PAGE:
The most compelling painting here is Cigarette (thinking). Through the motif of a burning cigarette we are taken to the artist’s studio, briefly to indulge in the romanticism of the imagined process. It’s akin to a play performed with Greenbergian stage design but narrated through the music of electronic four to the floor. Its economy is gorgeous - thin, overlapping watered-down brush strokes rendering a cloud of swirling smoke and cigarette elements within a simple blue boundary. Restrained colour is also evident - the palette made up of navy blue and smatterings of deep mustard yellow. The intentionally muddied colour is the antithesis of any contemporary flavoured industrial or digitally saturated hues.

The most successful paintings seem to be the most efficient - both in making and in chosen iconography. This exposes therefore the more hesitant works. In Man Impersonating a hat stand for example, the layered brushwork and pictorial complexity seems overworked and less confident. However such slippages between works actually surprise the audience, giving them something to chew on. It’s a hang that gets better with repeated viewings.

The RISO-printed Cartoon works complete this show on a lighter, quirkier note. If the paintings describe the ontology of the studio environment, these other items describe the sociological reality where Cairns’ painting comes to reside. In Cartoon XIII a collector in the form of a talking smoking canvas asks ‘and who’s this?’ in response to what resembles a Cairns’ painting hanging on the wall. In comparison the other works in this series seem more esoteric and less self-effacing. They hold their own but are less memorable than the pictorially playful paintings.

Cairns’ embracing of and commitment to conventions is what makes this show memorable. Here is an artist willing to go backwards to go forwards. Certainly he is not the first to take this approach in recent times - one only need look at Tomma Abts and the resulting legion of art school graduates riffing on her geometric whimsy after she won the Turner Prize half a decade ago - but Cairns does things his way, his sensitive, motif-based language taking an even bigger risk at being written off as twee or uncritical.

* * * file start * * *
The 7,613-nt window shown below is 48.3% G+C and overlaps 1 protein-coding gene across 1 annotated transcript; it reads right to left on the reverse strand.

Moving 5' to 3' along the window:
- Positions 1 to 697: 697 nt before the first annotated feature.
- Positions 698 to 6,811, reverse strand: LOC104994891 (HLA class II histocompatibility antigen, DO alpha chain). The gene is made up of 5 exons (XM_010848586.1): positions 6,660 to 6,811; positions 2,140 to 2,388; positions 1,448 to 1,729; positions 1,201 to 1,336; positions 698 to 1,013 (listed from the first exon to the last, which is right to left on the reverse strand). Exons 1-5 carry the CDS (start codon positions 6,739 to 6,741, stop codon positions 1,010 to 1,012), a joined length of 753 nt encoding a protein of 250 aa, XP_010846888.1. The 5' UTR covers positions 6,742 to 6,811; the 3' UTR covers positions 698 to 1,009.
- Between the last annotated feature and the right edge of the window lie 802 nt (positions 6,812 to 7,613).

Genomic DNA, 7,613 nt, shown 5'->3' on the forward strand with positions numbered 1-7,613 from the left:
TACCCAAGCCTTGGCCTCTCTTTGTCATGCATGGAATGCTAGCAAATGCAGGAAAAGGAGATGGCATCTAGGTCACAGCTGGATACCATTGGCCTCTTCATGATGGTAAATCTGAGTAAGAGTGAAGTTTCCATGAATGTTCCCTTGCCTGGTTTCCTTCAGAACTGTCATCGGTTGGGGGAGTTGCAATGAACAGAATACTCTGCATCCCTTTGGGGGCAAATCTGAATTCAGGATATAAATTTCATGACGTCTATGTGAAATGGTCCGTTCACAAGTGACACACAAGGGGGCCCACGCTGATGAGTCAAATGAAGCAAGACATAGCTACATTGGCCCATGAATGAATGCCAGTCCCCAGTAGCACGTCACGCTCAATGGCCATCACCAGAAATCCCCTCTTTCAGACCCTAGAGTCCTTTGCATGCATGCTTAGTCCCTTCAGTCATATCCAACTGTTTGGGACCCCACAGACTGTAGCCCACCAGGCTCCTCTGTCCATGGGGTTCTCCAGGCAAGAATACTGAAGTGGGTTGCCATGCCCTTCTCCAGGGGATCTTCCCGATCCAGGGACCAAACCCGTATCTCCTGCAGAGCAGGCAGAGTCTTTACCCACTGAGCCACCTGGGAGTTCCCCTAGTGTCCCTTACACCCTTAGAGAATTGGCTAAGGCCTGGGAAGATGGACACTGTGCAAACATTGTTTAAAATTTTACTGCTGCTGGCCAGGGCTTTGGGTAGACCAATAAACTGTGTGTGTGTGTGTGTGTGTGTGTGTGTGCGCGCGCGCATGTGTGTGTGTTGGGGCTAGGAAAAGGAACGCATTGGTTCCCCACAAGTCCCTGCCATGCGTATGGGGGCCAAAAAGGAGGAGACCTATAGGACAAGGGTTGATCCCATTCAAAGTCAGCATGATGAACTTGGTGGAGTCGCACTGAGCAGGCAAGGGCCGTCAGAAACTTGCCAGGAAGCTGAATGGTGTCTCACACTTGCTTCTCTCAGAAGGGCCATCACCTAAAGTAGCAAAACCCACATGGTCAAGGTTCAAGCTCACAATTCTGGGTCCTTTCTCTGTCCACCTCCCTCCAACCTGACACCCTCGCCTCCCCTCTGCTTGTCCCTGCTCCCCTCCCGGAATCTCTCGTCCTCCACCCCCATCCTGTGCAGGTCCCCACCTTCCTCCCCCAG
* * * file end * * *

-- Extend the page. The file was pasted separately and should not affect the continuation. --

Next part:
In Bass Principles he allows us time to see, just as he has so clearly allowed himself time to make. At a time when such making and sincerity is often seen as uncool this show unapologetically suggests value in the slow burn. As artist David Ryan writes in his recent Art Monthly article ‘On Painting’, ‘Even with painting’s recent theorisation it is remarkable how it continues to be addressed simply as an object - almost as a token either within market economies, scenarios of globalisation, or caught in the fire of criss-crossing traditions, ideologies and allegiances. It is as though the time of making is still endlessly suppressed in any conception of painting.‘1.

Indeed painting is never static in this respect, for naturally it reflects a time, place, and culture. It also has the ability to inflect those same values. The current dominant paradigm seems to be a loose scrambling of ideas - purposefully slack with the steering wheel - the inevitable crash more interesting than any personal intent. In contrast, Cairns has his hands firmly grasping the wheel, navigating the roads from personal memory to a destination sentimental and known.

André Hemer

1. In David Ryan On Painting, p.11, Art Monthly, April 2002, no.355, London, Britannia Art Publications.

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This Discussion has 3 comments.


John Hurrell, 9:46 a.m. 20 June, 2012

Is there a pinch of Steig Persson there, Andre - his calligraphic 'scroll' paintings from Melbourne in the mid-eighties?

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André Hemer, 10:26 p.m. 25 June, 2012

There's certainly a similarity to those Persson works - there's a couple at the AGNSW that are somewhat visually related through those calligraphic-like shapes. Agatha Gothe-Snape is a contemporary Sydney artist who relates somewhat - although the iconography in her painting/drawings are more abstracted/less introspective.

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André Hemer, 10:35 p.m. 25 June, 2012

And in a strictly painterly sense Korean artist Lee Ufan (From Point and From Line series) is probably the artist that seems closest to Cairns.